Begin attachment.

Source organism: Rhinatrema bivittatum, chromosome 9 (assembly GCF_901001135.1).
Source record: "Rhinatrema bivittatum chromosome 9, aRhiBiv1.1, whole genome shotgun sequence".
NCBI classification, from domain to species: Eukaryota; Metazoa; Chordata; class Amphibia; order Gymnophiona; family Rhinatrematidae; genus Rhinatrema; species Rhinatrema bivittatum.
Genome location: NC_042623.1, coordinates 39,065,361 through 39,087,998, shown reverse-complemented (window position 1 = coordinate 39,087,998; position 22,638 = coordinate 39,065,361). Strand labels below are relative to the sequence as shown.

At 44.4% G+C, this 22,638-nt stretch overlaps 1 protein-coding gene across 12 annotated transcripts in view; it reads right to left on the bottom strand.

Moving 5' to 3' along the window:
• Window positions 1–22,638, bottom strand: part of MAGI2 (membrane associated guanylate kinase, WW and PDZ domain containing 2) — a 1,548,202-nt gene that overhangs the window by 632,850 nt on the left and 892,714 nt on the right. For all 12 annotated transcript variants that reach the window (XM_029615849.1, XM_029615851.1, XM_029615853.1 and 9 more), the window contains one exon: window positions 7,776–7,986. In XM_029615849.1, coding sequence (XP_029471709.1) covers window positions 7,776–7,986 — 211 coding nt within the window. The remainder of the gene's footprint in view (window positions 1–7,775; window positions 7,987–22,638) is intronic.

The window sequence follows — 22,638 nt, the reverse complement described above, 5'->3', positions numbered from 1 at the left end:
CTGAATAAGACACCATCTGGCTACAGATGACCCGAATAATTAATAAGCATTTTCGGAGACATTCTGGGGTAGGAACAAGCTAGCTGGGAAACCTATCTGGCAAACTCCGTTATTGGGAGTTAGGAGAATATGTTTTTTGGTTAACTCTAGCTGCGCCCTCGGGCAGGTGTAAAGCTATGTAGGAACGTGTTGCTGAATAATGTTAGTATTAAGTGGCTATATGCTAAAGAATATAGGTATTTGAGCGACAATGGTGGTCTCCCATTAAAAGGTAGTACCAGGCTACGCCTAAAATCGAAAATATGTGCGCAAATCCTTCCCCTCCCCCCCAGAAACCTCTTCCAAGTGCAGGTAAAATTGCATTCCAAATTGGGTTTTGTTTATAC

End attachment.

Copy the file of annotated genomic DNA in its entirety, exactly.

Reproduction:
Source organism: Rhinatrema bivittatum, chromosome 9 (assembly GCF_901001135.1).
Source record: "Rhinatrema bivittatum chromosome 9, aRhiBiv1.1, whole genome shotgun sequence".
NCBI classification, from domain to species: Eukaryota; Metazoa; Chordata; class Amphibia; order Gymnophiona; family Rhinatrematidae; genus Rhinatrema; species Rhinatrema bivittatum.
Genome location: NC_042623.1, coordinates 39,065,361 through 39,087,998, shown reverse-complemented (window position 1 = coordinate 39,087,998; position 22,638 = coordinate 39,065,361). Strand labels below are relative to the sequence as shown.

At 44.4% G+C, this 22,638-nt stretch overlaps 1 protein-coding gene across 12 annotated transcripts in view; it reads right to left on the bottom strand.

Moving 5' to 3' along the window:
• Window positions 1–22,638, bottom strand: part of MAGI2 (membrane associated guanylate kinase, WW and PDZ domain containing 2) — a 1,548,202-nt gene that overhangs the window by 632,850 nt on the left and 892,714 nt on the right. For all 12 annotated transcript variants that reach the window (XM_029615849.1, XM_029615851.1, XM_029615853.1 and 9 more), the window contains one exon: window positions 7,776–7,986. In XM_029615849.1, coding sequence (XP_029471709.1) covers window positions 7,776–7,986 — 211 coding nt within the window. The remainder of the gene's footprint in view (window positions 1–7,775; window positions 7,987–22,638) is intronic.

The window sequence follows — 22,638 nt, the reverse complement described above, 5'->3', positions numbered from 1 at the left end:
CTGAATAAGACACCATCTGGCTACAGATGACCCGAATAATTAATAAGCATTTTCGGAGACATTCTGGGGTAGGAACAAGCTAGCTGGGAAACCTATCTGGCAAACTCCGTTATTGGGAGTTAGGAGAATATGTTTTTTGGTTAACTCTAGCTGCGCCCTCGGGCAGGTGTAAAGCTATGTAGGAACGTGTTGCTGAATAATGTTAGTATTAAGTGGCTATATGCTAAAGAATATAGGTATTTGAGCGACAATGGTGGTCTCCCATTAAAAGGTAGTACCAGGCTACGCCTAAAATCGAAAATATGTGCGCAAATCCTTCCCCTCCCCCCCAGAAACCTCTTCCAAGTGCAGGTAAAATTGCATTCCAAATTGGGTTTTGTTTATAC